Genes R US — Schizophrenia: Is it the ‘unluck’ of the Irish?

Genes R US — Schizophrenia: Is it the ‘unluck’ of the Irish?

Posted: Wednesday, March 21, 2012 5:00 pm

Aine was still a toddler when her mother, Caitlin, was institutionalized for “premature dementia.” Caitlin remained institutionalized until her death almost half a century later. Schizophrenia was not a word commonly used at that time. Aine’s son, Sean, was diagnosed with schizophrenia in his late teens. His recreational use of marijuana likely contributed to its onset.
On St. Patrick’s Day, 23 years ago as of last Sunday, I first spoke to my Irish mother, Aine, and learned of Caitlin’s and Sean’s unfortunate fates. Caitlin lived in a time with no good options for therapy; Sean had options but no compliance.
It is estimated that 1 percent of the people in the world will develop schizophrenia in their lifetime. The risk of developing schizophrenia in identical twins is 48 percent, in fraternal twins 17 percent, in non-twin siblings 9 percent and in half-siblings 6 percent. A grandparent adds in another 5 percent risk. However, most cases of schizophrenia are sporadic with no first degree relative having the disease.
The statistics above disclose a significant genetic liability (or predisposition) to schizophrenia; but there is an environmental component that appears to be every bit as large. Environment includes everything from gestational conditions, stress in childhood, drug use, viruses, nutrition and who know what all.
My risk increased to 11 times greater than the average person having Caitlin and Sean as relatives.
Schizophrenia is not a split personality disorder — a common misconception. Schizophrenia is characterized by hallucinations, particularly hearing voices, strange delusions and bizarre thinking and acting out.  It is uncommon to develop symptoms of schizophrenia under the age of 10 or past the age of 40, but it can happen.
In schizophrenia certain parts of the brain appear to be too active due to an abundance of neurotransmitters, particularly dopamine and possibly serotonin. Medications aim to diminish the effect of these excessive neurotransmitters, and for the most part are profoundly effective if the patient complies by taking his medications.
Patients have trouble complying with their prescription regime due to the unpleasant side effects and the illness itself. Seventy-five-90 percent of adults with schizophrenia self-medicate by smoking tobacco to reduce some of the symptoms of the disease.
The World Health Organization puts schizophrenia in the top 10 of illness in suffering in the world. Certain parts of the world have higher rates of up to 4 percent, including parts of Ireland, some Scandinavian countries, Bosnia and Herzegovina and Croatia.
There are two theories about the genetics of schizophrenia. The “polygenic” proponents believe that hundreds of common variations in DNA increase one’s risk by just a tiny amount each. But those small risk factors can add up, and with the right environmental conditions, one develops the disease.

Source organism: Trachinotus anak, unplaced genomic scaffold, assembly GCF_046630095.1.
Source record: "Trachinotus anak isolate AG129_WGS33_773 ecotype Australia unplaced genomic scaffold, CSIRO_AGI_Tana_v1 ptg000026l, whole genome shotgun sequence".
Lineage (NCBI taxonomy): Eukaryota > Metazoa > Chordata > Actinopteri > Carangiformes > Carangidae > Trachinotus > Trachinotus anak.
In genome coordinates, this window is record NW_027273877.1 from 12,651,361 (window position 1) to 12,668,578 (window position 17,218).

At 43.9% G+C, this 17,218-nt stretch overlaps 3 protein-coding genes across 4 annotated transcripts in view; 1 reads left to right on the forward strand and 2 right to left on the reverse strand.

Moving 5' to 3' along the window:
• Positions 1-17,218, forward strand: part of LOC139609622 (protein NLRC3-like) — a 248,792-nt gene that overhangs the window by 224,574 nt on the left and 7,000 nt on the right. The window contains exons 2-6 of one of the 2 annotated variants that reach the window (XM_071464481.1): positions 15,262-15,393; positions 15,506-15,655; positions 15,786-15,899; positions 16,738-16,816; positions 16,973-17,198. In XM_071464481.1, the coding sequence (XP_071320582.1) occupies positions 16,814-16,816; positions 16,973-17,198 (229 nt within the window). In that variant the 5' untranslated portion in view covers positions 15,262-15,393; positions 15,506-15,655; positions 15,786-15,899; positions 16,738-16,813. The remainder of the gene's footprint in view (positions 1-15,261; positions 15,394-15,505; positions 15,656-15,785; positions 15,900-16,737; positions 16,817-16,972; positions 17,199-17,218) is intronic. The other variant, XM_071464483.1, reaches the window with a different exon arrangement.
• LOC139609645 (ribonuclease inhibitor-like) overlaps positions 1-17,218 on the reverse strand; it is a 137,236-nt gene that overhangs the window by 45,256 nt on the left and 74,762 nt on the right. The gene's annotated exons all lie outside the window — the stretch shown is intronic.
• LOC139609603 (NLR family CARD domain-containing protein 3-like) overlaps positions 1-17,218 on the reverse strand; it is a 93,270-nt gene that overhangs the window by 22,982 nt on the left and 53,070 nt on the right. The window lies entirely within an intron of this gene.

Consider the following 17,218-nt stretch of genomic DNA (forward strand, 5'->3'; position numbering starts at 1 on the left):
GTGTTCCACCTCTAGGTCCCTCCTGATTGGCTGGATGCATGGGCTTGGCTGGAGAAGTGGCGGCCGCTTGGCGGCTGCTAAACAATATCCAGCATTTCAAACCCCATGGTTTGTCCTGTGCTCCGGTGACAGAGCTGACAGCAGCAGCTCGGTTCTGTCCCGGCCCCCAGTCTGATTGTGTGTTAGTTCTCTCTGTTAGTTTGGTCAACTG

The “rare causal mutation” proponents believe that those hundreds of tiny genetic risk factors may simply provide a background for the real culprit, a rare genetic mutation to spring into play with the right environmental triggers. And that rare variant could change for the different families.
The research approach is different for the two theories.
“Polygenetic” proponents want larger studies of patients and controls with common SNPs; whereas, the “rare causal mutation” proponents emphasize deep sequencing of afflicted families. 
The personal genetics company 23andme reports on only two SNPs (single-point DNA variations between people) associated schizophrenia.  One SNP confers a tiny higher risk and the other confers a tiny protective factor. I have neither version, nor does Aine or my son, who have both been tested.
A Nature Genetics study published just this month reported that 23 percent of the genetic liability of schizophrenia is due to common SNPs.  Scientists found 2,725 genes, expressed in the central nervous system, that explain a disproportionate amount of the variation.
Simple counting reveals that twice as many people develop schizophrenia as Alzheimer’s disease and that six times as many people develop schizophrenia as insulin-dependent diabetes in their lifetime.
It has been estimated that one-third of all the homeless have either untreated schizophrenia or bipolar disease. (By the way, bipolar disease and schizophrenia share many common genetic markers.)
Perhaps as our understanding of schizophrenia advances, the stigma of all mental diseases will be lifted. Then perhaps those suffering will be more open to seeking medical treatment. And perhaps those fortunate enough to escape its vicious claws will render more educated and compassionate support.
Editor’s note: Nancy Miller Latimer has worked in scientific research and development for 27 years. She blogs at NeuronalBeauty.BlogSpot.com. Published in The Messenger 3.21.12

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